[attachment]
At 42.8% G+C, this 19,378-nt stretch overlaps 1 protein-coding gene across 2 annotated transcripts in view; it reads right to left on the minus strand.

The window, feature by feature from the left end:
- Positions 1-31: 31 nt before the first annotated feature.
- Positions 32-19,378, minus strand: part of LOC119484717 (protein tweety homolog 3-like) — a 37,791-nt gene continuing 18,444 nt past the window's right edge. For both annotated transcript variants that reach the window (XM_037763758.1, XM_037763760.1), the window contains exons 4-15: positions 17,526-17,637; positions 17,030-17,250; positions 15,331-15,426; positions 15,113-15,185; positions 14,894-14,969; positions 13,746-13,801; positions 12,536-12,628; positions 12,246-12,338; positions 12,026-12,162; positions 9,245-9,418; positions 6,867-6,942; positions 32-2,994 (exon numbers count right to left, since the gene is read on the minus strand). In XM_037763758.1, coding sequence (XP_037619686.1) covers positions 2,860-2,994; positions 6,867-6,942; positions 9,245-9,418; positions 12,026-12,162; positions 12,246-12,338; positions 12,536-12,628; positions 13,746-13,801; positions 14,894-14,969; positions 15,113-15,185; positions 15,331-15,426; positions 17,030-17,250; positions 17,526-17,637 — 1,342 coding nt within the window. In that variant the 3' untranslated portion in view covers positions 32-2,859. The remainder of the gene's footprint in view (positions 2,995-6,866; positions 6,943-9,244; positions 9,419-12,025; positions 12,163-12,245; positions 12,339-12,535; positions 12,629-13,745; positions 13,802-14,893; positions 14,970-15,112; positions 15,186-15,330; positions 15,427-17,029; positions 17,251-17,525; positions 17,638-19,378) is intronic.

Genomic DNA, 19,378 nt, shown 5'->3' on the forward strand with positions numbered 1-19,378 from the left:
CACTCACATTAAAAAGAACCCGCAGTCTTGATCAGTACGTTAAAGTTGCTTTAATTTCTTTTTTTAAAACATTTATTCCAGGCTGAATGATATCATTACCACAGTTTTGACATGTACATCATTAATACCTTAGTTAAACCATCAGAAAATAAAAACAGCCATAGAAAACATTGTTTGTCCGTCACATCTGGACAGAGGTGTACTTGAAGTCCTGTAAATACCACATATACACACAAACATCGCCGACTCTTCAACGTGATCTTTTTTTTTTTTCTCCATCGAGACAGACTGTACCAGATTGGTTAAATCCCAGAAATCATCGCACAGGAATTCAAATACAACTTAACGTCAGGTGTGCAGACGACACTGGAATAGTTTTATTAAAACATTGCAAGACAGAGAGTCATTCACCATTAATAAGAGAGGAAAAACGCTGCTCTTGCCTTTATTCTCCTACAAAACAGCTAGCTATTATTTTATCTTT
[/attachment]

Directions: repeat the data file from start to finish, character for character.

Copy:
At 42.8% G+C, this 19,378-nt stretch overlaps 1 protein-coding gene across 2 annotated transcripts in view; it reads right to left on the minus strand.

The window, feature by feature from the left end:
- Positions 1-31: 31 nt before the first annotated feature.
- Positions 32-19,378, minus strand: part of LOC119484717 (protein tweety homolog 3-like) — a 37,791-nt gene continuing 18,444 nt past the window's right edge. For both annotated transcript variants that reach the window (XM_037763758.1, XM_037763760.1), the window contains exons 4-15: positions 17,526-17,637; positions 17,030-17,250; positions 15,331-15,426; positions 15,113-15,185; positions 14,894-14,969; positions 13,746-13,801; positions 12,536-12,628; positions 12,246-12,338; positions 12,026-12,162; positions 9,245-9,418; positions 6,867-6,942; positions 32-2,994 (exon numbers count right to left, since the gene is read on the minus strand). In XM_037763758.1, coding sequence (XP_037619686.1) covers positions 2,860-2,994; positions 6,867-6,942; positions 9,245-9,418; positions 12,026-12,162; positions 12,246-12,338; positions 12,536-12,628; positions 13,746-13,801; positions 14,894-14,969; positions 15,113-15,185; positions 15,331-15,426; positions 17,030-17,250; positions 17,526-17,637 — 1,342 coding nt within the window. In that variant the 3' untranslated portion in view covers positions 32-2,859. The remainder of the gene's footprint in view (positions 2,995-6,866; positions 6,943-9,244; positions 9,419-12,025; positions 12,163-12,245; positions 12,339-12,535; positions 12,629-13,745; positions 13,802-14,893; positions 14,970-15,112; positions 15,186-15,330; positions 15,427-17,029; positions 17,251-17,525; positions 17,638-19,378) is intronic.

Genomic DNA, 19,378 nt, shown 5'->3' on the forward strand with positions numbered 1-19,378 from the left:
CACTCACATTAAAAAGAACCCGCAGTCTTGATCAGTACGTTAAAGTTGCTTTAATTTCTTTTTTTAAAACATTTATTCCAGGCTGAATGATATCATTACCACAGTTTTGACATGTACATCATTAATACCTTAGTTAAACCATCAGAAAATAAAAACAGCCATAGAAAACATTGTTTGTCCGTCACATCTGGACAGAGGTGTACTTGAAGTCCTGTAAATACCACATATACACACAAACATCGCCGACTCTTCAACGTGATCTTTTTTTTTTTTCTCCATCGAGACAGACTGTACCAGATTGGTTAAATCCCAGAAATCATCGCACAGGAATTCAAATACAACTTAACGTCAGGTGTGCAGACGACACTGGAATAGTTTTATTAAAACATTGCAAGACAGAGAGTCATTCACCATTAATAAGAGAGGAAAAACGCTGCTCTTGCCTTTATTCTCCTACAAAACAGCTAGCTATTATTTTATCTTT